top of page

Favorite cookbooks

Originally published in the Ketchikan Daily News, February 2021; written by Kelly Johnson.

I have heard about armchair travelers all my life, folks who read about far away places and enjoy the sensation of having visited a place they have never actually gone. I know that I have been many places in books that don’t exist outside of them, from Xanth to Dune to Middle Earth and even kind of real places like Harry Dresden’s Chicago and Harper Blaine’s Seattle. All this traveling aside, I’ve decided to kick things up a notch and become an armchair chef. The library is generously giving me an assist with my goal with some delightful new cookbooks that cover a wide selection of cuisines and since I’m giving myself a break on actually cooking I am enjoying them even more … though I am still going to probably give a least a few of these recipes a try.

The first book I perused in armchair chef mode was “Cedar + Salt: Vancouver Island Recipes from Forest, Farm, Field, and Sea” by LK Acken and Emily Lycopolus. This book could actually be considered a travel book as well as a cookbook since the authors have included so much information about their gorgeous Canadian setting. Truly, this book is filled with lovely photos not only of the amazing food these folks are creating, but also the island itself. Some of the recipes are way over my willingness to try - though Nettle and Chevre Ravioli sounds interesting - the fact that each recipe is introduced with a bit of a story or helpful hint makes for my favorite kind of armchair chef-ing!

Another Canadian cookbook that pulled me in was “tawaw: Progressive Indigenous Cuisine” by Shane M. Chartrand with Jennifer Cockrall-King. This First Nations chef has created a book filled with delightful food, tons of information on indigenous culture and fascinating interviews. Again, by taking the actual cooking off the table this book was a treasure to read and explore, I know it seems a bit wimpy but I have found reading this way makes for a much more relaxing read, and I still get the occasional recipe too! And these recipes are really incredible with delightful ingredients and the steps of preparation carefully laid out making for an immersive reading experience.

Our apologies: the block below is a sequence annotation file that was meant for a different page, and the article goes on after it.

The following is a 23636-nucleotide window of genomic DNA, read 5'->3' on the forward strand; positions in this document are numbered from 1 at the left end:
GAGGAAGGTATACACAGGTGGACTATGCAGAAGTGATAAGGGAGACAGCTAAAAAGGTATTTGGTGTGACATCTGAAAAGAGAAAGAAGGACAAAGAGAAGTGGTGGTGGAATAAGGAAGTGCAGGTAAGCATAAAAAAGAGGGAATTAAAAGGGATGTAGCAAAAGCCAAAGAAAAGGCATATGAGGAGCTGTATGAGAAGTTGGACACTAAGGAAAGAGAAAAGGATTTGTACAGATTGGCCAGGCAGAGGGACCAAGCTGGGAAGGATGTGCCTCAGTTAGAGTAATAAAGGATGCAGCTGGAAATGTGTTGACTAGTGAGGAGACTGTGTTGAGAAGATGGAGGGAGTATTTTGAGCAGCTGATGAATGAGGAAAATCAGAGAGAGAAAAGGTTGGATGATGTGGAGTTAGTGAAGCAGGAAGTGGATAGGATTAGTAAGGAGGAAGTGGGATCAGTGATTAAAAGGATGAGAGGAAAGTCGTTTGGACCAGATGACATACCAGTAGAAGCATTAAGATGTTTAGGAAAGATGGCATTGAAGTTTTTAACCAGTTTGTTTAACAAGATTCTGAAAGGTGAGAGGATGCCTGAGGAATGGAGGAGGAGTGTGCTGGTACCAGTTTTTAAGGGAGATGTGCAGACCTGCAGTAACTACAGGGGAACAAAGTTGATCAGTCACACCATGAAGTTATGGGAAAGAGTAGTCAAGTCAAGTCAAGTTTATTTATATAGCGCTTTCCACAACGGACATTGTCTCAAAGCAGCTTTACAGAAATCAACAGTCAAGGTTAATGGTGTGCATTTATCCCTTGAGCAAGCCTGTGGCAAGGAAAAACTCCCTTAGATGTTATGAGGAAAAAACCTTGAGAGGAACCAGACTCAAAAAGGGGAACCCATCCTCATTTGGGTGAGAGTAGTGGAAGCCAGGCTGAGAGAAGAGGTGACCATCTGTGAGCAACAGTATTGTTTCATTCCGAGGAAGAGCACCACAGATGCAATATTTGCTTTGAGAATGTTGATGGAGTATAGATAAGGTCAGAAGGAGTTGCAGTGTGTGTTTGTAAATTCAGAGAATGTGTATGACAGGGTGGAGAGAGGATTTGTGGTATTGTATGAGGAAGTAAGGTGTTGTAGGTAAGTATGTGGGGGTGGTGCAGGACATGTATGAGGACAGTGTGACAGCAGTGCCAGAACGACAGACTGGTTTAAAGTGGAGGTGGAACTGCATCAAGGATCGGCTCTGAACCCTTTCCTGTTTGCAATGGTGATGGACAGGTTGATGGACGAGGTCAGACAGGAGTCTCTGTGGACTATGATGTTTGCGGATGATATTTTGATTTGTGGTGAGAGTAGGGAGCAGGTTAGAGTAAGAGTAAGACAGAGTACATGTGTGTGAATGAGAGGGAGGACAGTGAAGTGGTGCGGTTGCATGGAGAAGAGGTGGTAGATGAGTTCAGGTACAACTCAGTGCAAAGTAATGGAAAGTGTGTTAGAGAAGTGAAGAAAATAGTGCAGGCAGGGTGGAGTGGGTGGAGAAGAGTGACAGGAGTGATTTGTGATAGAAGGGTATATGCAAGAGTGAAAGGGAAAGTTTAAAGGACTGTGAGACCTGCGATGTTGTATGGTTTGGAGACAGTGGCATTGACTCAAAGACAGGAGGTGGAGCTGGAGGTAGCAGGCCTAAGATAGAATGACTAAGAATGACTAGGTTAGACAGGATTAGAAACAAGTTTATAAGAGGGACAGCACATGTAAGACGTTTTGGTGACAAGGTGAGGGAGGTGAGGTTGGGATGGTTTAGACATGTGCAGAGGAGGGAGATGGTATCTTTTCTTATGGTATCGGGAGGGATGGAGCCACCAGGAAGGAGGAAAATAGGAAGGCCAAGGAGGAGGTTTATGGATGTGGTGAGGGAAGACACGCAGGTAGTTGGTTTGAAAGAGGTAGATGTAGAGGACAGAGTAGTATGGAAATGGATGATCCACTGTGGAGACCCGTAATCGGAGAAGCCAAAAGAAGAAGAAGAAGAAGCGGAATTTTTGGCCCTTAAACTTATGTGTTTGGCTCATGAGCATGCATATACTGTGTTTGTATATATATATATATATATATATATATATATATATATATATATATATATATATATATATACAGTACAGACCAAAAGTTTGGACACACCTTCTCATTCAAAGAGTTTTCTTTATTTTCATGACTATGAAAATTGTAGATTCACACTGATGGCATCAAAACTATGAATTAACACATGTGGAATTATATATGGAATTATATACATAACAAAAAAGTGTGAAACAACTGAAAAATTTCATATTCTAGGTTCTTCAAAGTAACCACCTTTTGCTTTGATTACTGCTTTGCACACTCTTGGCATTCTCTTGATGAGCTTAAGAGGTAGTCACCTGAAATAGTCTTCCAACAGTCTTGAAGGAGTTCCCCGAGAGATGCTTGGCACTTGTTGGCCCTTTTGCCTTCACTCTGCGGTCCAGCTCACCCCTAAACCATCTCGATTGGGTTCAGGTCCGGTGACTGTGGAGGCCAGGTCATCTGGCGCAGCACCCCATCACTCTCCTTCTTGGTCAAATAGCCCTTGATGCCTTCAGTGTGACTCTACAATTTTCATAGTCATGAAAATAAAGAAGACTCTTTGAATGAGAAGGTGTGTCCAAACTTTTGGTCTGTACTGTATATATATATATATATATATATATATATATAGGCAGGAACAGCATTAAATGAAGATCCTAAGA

Two other new cookbooks, “Half Baked Harvest: Super Simple” by Tieghan Gerard and “The Full Plate” by Ayesha Curry are both a bit more real time than the first two, however exploring them as an armchair chef rather than anxiously looking for new ideas and recipes made them much more fun to peruse. I really do appreciate that both of these authors also introduce their dishes and often give tips as well as information about the recipes. I like the pictures too, why armchair chef if you can’t at least look? Too bad they don’t have scratch and sniff patches that would really make the experience complete. Ah well, perhaps I’ll do a bit of cooking after all.

There are these and tons more cookbooks to help you with an armchair chef adventure of your own at the library as well as travel books and fictional world options as well. You can always place holds online even if we aren’t open and we’ll give you a call when they are available for you to pick them up. Good Reading!

Related Posts

See All

An Ad Lib on Ad Libs

Originally published in the Ketchikan Daily News, October 2021; written by Pat Tully Ketchikan Public Library staff members have been writing articles for the Ketchikan Daily News since 1974, when the

Libraries in the movies

Originally published in the Ketchikan Daily News, December 2021; written by Pat Tully One of my favorite holiday movies is It’s a Wonderful Life (1946), with James Stewart and Donna Reed. One of the f

National Library Week

Originally published in the Ketchikan Daily News, April 2021; written by Pat Tully Today is the last day of National Library Week, an annual celebration of America’s libraries. And we have a lot of li


bottom of page